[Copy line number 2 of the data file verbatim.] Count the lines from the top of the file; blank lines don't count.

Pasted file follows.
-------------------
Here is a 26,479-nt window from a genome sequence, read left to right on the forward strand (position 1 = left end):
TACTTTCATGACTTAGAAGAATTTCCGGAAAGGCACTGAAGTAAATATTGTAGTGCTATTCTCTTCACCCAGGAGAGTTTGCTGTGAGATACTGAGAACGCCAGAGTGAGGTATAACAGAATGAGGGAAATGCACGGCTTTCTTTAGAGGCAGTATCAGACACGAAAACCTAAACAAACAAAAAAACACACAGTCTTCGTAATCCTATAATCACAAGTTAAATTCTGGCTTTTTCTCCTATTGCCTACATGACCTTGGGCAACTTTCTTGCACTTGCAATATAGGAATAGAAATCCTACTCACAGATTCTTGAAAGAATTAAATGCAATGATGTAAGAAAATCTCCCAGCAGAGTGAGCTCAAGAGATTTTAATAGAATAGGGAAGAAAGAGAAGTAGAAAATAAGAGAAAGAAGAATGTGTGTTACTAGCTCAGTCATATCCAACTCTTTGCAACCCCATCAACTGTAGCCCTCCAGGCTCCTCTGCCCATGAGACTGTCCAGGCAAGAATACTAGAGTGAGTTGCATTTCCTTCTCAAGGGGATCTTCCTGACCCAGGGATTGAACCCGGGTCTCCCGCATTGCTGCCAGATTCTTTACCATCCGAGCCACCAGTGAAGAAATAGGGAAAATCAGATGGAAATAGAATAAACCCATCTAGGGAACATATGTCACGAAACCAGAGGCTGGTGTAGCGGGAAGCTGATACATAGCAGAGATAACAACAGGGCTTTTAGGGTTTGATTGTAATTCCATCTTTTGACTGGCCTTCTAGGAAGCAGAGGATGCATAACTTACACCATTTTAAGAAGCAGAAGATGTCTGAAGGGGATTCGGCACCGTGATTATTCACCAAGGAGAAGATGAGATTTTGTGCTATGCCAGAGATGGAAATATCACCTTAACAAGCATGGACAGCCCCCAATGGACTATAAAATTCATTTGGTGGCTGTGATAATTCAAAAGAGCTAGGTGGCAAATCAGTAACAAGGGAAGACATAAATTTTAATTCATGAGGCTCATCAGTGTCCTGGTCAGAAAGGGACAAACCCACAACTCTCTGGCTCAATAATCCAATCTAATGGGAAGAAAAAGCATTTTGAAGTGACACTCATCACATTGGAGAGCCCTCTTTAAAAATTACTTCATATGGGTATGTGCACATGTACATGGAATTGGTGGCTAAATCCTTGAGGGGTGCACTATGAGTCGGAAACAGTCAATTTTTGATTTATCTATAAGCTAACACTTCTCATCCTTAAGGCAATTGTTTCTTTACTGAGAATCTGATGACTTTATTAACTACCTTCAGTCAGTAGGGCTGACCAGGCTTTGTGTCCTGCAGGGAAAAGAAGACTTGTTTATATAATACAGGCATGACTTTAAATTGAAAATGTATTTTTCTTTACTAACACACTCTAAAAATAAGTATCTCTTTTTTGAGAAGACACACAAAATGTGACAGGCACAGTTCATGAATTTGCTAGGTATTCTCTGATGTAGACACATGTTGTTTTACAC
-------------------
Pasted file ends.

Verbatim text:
TACTTTCATGACTTAGAAGAATTTCCGGAAAGGCACTGAAGTAAATATTGTAGTGCTATTCTCTTCACCCAGGAGAGTTTGCTGTGAGATACTGAGAACGCCAGAGTGAGGTATAACAGAATGAGGGAAATGCACGGCTTTCTTTAGAGGCAGTATCAGACACGAAAACCTAAACAAACAAAAAAACACACAGTCTTCGTAATCCTATAATCACAAGTTAAATTCTGGCTTTTTCTCCTATTGCCTACATGACCTTGGGCAACTTTCTTGCACTTGCAATATAGGAATAGAAATCCTACTCACAGATTCTTGAAAGAATTAAATGCAATGATGTAAGAAAATCTCCCAGCAGAGTGAGCTCAAGAGATTTTAATAGAATAGGGAAGAAAGAGAAGTAGAAAATAAGAGAAAGAAGAATGTGTGTTACTAGCTCAGTCATATCCAACTCTTTGCAACCCCATCAACTGTAGCCCTCCAGGCTCCTCTGCCCATGAGACTGTCCAGGCAAGAATACTAGAGTGAGTTGCATTTCCTTCTCAAGGGGATCTTCCTGACCCAGGGATTGAACCCGGGTCTCCCGCATTGCTGCCAGATTCTTTACCATCCGAGCCACCAGTGAAGAAATAGGGAAAATCAGATGGAAATAGAATAAACCCATCTAGGGAACATATGTCACGAAACCAGAGGCTGGTGTAGCGGGAAGCTGATACATAGCAGAGATAACAACAGGGCTTTTAGGGTTTGATTGTAATTCCATCTTTTGACTGGCCTTCTAGGAAGCAGAGGATGCATAACTTACACCATTTTAAGAAGCAGAAGATGTCTGAAGGGGATTCGGCACCGTGATTATTCACCAAGGAGAAGATGAGATTTTGTGCTATGCCAGAGATGGAAATATCACCTTAACAAGCATGGACAGCCCCCAATGGACTATAAAATTCATTTGGTGGCTGTGATAATTCAAAAGAGCTAGGTGGCAAATCAGTAACAAGGGAAGACATAAATTTTAATTCATGAGGCTCATCAGTGTCCTGGTCAGAAAGGGACAAACCCACAACTCTCTGGCTCAATAATCCAATCTAATGGGAAGAAAAAGCATTTTGAAGTGACACTCATCACATTGGAGAGCCCTCTTTAAAAATTACTTCATATGGGTATGTGCACATGTACATGGAATTGGTGGCTAAATCCTTGAGGGGTGCACTATGAGTCGGAAACAGTCAATTTTTGATTTATCTATAAGCTAACACTTCTCATCCTTAAGGCAATTGTTTCTTTACTGAGAATCTGATGACTTTATTAACTACCTTCAGTCAGTAGGGCTGACCAGGCTTTGTGTCCTGCAGGGAAAAGAAGACTTGTTTATATAATACAGGCATGACTTTAAATTGAAAATGTATTTTTCTTTACTAACACACTCTAAAAATAAGTATCTCTTTTTTGAGAAGACACACAAAATGTGACAGGCACAGTTCATGAATTTGCTAGGTATTCTCTGATGTAGACACATGTTGTTTTACAC